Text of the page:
By: Geno Tokarz, Senior Interactive Art Director, Corporate Marketing, Valassis
Published Monday, Apr 3, 2017
Websites seem to have the same shelf life as dairy products. To maintain your organic search traffic, content needs to constantly change. You need to provide an optimal user experience for the ever-changing devices visitors are using to browse your site. With millions of sites to choose from, the time you have to engage a visitor is decreasing. The type of user experience your visitor prefers is changing. The backbones of your sites, the content management systems, are constantly evolving to accommodate CRM, analytics, marketing automation, site contributors and security changes. At some point, you may decide that it is better to implement a major rebuild than to continue tweaking what you have.
Here are some tips as you move forward:
1. Define your primary audience
A single site can have clients, consumers, investors, media and job seekers all visiting for different reasons. But, if your website is built for everyone, it is relevant to no one. Determining your primary audience will help focus site architecture and decision-making in the planning stage.
2. Competitive site analysis
There is a good chance that the primary audience you choose is visiting your competitor’s sites. You should too! Review the navigation, content, design and architecture. Plan a site that offers a better user experience than your competitor’s. This is a competition to acquire and retain site traffic; build with that in mind.
3. SEO keyword analysis
Your company sells widgets. But instead of the keyword “widget” being on your website, you use your company’s product name “X500 Deluxe Solution.” This internally focused perspective can negatively impact your organic search traffic. Your potential customers will use very specific keywords in their search queries. Make sure your product pages are using the keywords that best align with the product offerings clients are searching for.
4. Provide the right information
The main reason most people visit your website is to get information. If you can, talk to a client about the type of information that will make their job easier. Within your company, talk to people in leadership, strategy and operations each may have a different perspective on client needs your site content should address.
5. Responsive design
It was not too long ago that web developers had to build multiple sites for different digital devices. Maintaining multiple sites was cumbersome, to say the least. A single code that could properly render a webpage on any digital device was a dream. I’m glad to say that dream code is now available. The responsive platform is based on a grid system with a set number of columns. While six columns of content may be visible on a desktop monitor, only four columns can be viewed on a device with a smaller screen. Screen resolution now determines the width, and the page height is automatically adjusted to accommodate the content.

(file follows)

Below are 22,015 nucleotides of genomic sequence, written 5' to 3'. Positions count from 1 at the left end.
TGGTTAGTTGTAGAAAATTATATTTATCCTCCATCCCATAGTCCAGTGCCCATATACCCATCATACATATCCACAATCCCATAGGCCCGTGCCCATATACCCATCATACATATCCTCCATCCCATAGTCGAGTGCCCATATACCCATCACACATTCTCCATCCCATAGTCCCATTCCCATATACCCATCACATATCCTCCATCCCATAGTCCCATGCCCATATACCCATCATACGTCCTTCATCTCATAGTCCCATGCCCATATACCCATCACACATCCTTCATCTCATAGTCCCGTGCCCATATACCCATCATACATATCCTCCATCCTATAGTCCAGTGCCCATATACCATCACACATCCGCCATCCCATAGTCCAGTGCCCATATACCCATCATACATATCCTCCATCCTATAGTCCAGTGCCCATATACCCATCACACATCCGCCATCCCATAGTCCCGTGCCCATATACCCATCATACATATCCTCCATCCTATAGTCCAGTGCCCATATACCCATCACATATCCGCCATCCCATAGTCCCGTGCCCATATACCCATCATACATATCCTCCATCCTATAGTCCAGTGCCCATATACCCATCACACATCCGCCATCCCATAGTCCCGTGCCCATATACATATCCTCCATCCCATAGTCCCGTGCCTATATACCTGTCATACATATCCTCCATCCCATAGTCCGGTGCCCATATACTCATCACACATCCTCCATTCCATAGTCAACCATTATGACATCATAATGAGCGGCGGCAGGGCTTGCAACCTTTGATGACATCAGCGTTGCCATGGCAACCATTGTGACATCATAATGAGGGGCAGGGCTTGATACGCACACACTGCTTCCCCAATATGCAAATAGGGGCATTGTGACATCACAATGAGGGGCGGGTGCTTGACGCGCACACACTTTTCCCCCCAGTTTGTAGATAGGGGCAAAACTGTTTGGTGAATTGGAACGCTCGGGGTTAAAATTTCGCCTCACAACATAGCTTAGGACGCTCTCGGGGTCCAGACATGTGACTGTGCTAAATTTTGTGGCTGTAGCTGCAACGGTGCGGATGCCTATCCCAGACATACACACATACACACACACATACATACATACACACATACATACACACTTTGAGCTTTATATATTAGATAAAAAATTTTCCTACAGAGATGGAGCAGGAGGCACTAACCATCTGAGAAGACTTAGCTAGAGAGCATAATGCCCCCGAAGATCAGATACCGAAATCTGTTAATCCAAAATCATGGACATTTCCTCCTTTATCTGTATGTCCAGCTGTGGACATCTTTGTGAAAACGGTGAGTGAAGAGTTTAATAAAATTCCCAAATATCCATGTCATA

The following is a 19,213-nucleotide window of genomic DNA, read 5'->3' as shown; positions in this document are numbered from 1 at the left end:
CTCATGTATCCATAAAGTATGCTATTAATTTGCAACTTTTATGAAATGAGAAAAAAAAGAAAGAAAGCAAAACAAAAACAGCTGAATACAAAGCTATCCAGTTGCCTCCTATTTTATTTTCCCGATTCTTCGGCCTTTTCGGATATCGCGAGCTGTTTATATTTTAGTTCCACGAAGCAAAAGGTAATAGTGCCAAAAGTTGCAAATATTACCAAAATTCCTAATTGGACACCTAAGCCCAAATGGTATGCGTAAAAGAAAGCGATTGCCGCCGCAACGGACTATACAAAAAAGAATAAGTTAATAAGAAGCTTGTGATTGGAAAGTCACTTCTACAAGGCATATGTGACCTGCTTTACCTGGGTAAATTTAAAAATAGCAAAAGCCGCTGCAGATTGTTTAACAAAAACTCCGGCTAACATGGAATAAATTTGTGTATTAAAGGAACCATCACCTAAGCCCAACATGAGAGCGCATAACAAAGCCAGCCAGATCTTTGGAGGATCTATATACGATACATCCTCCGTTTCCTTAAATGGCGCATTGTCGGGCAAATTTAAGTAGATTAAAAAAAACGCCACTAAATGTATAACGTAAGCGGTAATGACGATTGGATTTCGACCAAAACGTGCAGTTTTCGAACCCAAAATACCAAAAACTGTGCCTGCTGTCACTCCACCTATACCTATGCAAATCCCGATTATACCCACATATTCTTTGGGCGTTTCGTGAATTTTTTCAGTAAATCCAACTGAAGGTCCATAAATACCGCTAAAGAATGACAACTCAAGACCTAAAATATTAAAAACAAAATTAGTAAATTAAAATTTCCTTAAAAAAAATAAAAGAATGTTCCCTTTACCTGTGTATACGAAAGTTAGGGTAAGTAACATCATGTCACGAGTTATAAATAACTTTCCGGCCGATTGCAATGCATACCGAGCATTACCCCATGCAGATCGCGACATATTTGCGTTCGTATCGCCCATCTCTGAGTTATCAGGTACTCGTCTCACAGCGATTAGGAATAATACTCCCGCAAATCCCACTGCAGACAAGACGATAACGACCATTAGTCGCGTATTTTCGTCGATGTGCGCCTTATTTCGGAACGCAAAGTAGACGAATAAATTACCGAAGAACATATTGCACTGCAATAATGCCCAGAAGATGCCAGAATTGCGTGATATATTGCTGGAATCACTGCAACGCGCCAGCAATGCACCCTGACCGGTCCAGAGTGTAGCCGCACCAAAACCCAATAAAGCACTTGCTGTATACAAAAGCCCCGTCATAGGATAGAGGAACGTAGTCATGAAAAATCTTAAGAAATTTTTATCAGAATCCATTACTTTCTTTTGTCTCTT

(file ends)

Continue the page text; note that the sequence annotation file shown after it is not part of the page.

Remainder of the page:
6. Modern user experience
Ten seconds may be all the time you have to make a good impression on your website visitor. Be visual, impactful, engaging and concise with your content. Visitors want to quickly scan content, then choose to learn more about the topics that interest them. Build pages with this viewing preference in mind. Videos and infographics are another way for visitors to easily consume data -- use them liberally throughout the site.
7. Compatible with other software
You want your new web content management system to work with your analytics program, a live chat program and a video streaming server. You then need to layer in your marketing automation and some phone tracking that should talk to your customer relations management system. Your vendors will tell you that all these systems are compatible, but that is seldom the case. Anticipate time and resources required to get everything working together.
8. Browser compatibility
Desktop, tablet, smart phone, Android, iPhone, Internet Explorer, Firefox, Chrome and Safari can make for expansive browser compatibility tests. Unfortunately, a tag or style that renders properly in one browser may be incorrect in another. Get page templates built and tested early. It’s best to find compatibility errors before they are repeated across multiple pages.
9. Soft launch
Unless you have a very small site, a soft launch may be a good idea. Even with the most diligent content review, there will inevitably be an error somewhere on the site. Soft launch the site and allow your employees to review it for a few days. It’s always good to have an extra review before your clients see the site.
Congratulations on reaching this point! Promote your new site the best you can. Use press releases to get the word out in your industry. Email your existing clients and point out the information and resources you feel will be valuable to them.
Don’t view the launch as the end of the journey, but the beginning of the next stage. Your new site is just the vehicle to showcase great content.
Like a dairy product, the content you created weeks ago is already getting old. Plan a content calendar for the coming year that will provide a roadmap for refreshing the site and will help it get noticed by clients and search engines.